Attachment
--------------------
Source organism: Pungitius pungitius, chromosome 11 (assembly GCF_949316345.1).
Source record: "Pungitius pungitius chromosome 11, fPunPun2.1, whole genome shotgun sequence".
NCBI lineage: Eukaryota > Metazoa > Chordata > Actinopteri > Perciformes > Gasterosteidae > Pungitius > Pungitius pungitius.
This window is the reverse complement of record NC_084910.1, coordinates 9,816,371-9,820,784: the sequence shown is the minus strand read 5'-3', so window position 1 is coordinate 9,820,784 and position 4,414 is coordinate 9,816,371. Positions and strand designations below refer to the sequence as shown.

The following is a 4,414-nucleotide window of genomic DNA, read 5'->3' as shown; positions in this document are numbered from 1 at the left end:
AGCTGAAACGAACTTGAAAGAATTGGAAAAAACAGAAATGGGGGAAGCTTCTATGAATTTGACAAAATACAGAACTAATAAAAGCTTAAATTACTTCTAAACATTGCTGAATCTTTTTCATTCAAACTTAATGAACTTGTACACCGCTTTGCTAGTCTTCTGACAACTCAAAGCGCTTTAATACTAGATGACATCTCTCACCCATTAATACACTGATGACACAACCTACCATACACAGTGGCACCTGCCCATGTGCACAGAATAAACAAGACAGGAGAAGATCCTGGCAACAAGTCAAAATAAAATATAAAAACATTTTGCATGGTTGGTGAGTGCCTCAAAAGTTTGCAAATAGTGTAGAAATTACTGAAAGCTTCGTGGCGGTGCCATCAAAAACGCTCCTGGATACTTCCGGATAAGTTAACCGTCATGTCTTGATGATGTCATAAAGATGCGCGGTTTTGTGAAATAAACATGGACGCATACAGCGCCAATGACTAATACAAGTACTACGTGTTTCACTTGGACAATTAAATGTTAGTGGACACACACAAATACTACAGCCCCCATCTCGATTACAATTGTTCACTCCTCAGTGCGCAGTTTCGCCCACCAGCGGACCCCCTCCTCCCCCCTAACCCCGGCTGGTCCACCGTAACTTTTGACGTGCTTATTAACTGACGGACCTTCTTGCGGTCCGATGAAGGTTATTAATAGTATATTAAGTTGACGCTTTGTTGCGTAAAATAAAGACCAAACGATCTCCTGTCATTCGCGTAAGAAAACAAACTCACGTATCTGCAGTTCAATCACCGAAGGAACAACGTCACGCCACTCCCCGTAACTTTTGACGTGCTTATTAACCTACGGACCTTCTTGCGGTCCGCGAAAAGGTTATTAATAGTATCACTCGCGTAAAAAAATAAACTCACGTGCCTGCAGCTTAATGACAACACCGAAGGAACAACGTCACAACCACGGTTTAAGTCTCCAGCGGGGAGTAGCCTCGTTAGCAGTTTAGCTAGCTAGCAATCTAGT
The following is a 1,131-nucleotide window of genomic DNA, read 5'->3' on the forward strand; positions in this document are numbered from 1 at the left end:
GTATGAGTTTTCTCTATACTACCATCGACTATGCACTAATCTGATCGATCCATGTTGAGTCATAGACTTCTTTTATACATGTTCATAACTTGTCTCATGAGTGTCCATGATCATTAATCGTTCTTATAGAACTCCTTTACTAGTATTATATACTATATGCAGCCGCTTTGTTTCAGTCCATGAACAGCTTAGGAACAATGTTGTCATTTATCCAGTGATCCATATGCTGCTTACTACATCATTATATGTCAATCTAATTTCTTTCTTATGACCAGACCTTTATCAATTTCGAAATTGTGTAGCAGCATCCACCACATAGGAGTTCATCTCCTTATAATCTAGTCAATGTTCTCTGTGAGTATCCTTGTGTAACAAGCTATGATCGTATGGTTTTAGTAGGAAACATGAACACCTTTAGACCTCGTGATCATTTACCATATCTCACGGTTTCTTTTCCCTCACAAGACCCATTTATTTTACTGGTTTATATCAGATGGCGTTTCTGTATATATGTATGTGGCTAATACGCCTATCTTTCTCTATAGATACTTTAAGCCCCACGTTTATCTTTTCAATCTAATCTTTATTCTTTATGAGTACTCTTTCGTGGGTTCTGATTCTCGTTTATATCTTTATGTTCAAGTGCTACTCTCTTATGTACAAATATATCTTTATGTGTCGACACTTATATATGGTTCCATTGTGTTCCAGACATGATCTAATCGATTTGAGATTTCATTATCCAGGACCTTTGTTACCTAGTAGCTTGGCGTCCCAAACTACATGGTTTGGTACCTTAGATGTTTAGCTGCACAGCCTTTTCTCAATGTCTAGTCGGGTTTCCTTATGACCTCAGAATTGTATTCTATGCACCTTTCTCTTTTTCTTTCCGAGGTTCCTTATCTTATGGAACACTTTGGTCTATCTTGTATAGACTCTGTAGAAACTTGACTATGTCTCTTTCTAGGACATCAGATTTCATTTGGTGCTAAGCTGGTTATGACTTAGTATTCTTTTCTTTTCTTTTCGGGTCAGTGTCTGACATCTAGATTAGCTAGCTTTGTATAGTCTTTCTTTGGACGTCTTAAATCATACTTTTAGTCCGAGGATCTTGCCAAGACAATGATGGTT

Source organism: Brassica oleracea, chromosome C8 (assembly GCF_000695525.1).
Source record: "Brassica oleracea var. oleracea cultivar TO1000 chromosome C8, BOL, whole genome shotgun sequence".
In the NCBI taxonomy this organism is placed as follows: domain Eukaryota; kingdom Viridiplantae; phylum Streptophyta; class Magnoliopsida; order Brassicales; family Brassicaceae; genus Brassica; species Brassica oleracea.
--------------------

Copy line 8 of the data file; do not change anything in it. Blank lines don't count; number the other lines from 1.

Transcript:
GTATGAGTTTTCTCTATACTACCATCGACTATGCACTAATCTGATCGATCCATGTTGAGTCATAGACTTCTTTTATACATGTTCATAACTTGTCTCATGAGTGTCCATGATCATTAATCGTTCTTATAGAACTCCTTTACTAGTATTATATACTATATGCAGCCGCTTTGTTTCAGTCCATGAACAGCTTAGGAACAATGTTGTCATTTATCCAGTGATCCATATGCTGCTTACTACATCATTATATGTCAATCTAATTTCTTTCTTATGACCAGACCTTTATCAATTTCGAAATTGTGTAGCAGCATCCACCACATAGGAGTTCATCTCCTTATAATCTAGTCAATGTTCTCTGTGAGTATCCTTGTGTAACAAGCTATGATCGTATGGTTTTAGTAGGAAACATGAACACCTTTAGACCTCGTGATCATTTACCATATCTCACGGTTTCTTTTCCCTCACAAGACCCATTTATTTTACTGGTTTATATCAGATGGCGTTTCTGTATATATGTATGTGGCTAATACGCCTATCTTTCTCTATAGATACTTTAAGCCCCACGTTTATCTTTTCAATCTAATCTTTATTCTTTATGAGTACTCTTTCGTGGGTTCTGATTCTCGTTTATATCTTTATGTTCAAGTGCTACTCTCTTATGTACAAATATATCTTTATGTGTCGACACTTATATATGGTTCCATTGTGTTCCAGACATGATCTAATCGATTTGAGATTTCATTATCCAGGACCTTTGTTACCTAGTAGCTTGGCGTCCCAAACTACATGGTTTGGTACCTTAGATGTTTAGCTGCACAGCCTTTTCTCAATGTCTAGTCGGGTTTCCTTATGACCTCAGAATTGTATTCTATGCACCTTTCTCTTTTTCTTTCCGAGGTTCCTTATCTTATGGAACACTTTGGTCTATCTTGTATAGACTCTGTAGAAACTTGACTATGTCTCTTTCTAGGACATCAGATTTCATTTGGTGCTAAGCTGGTTATGACTTAGTATTCTTTTCTTTTCTTTTCGGGTCAGTGTCTGACATCTAGATTAGCTAGCTTTGTATAGTCTTTCTTTGGACGTCTTAAATCATACTTTTAGTCCGAGGATCTTGCCAAGACAATGATGGTT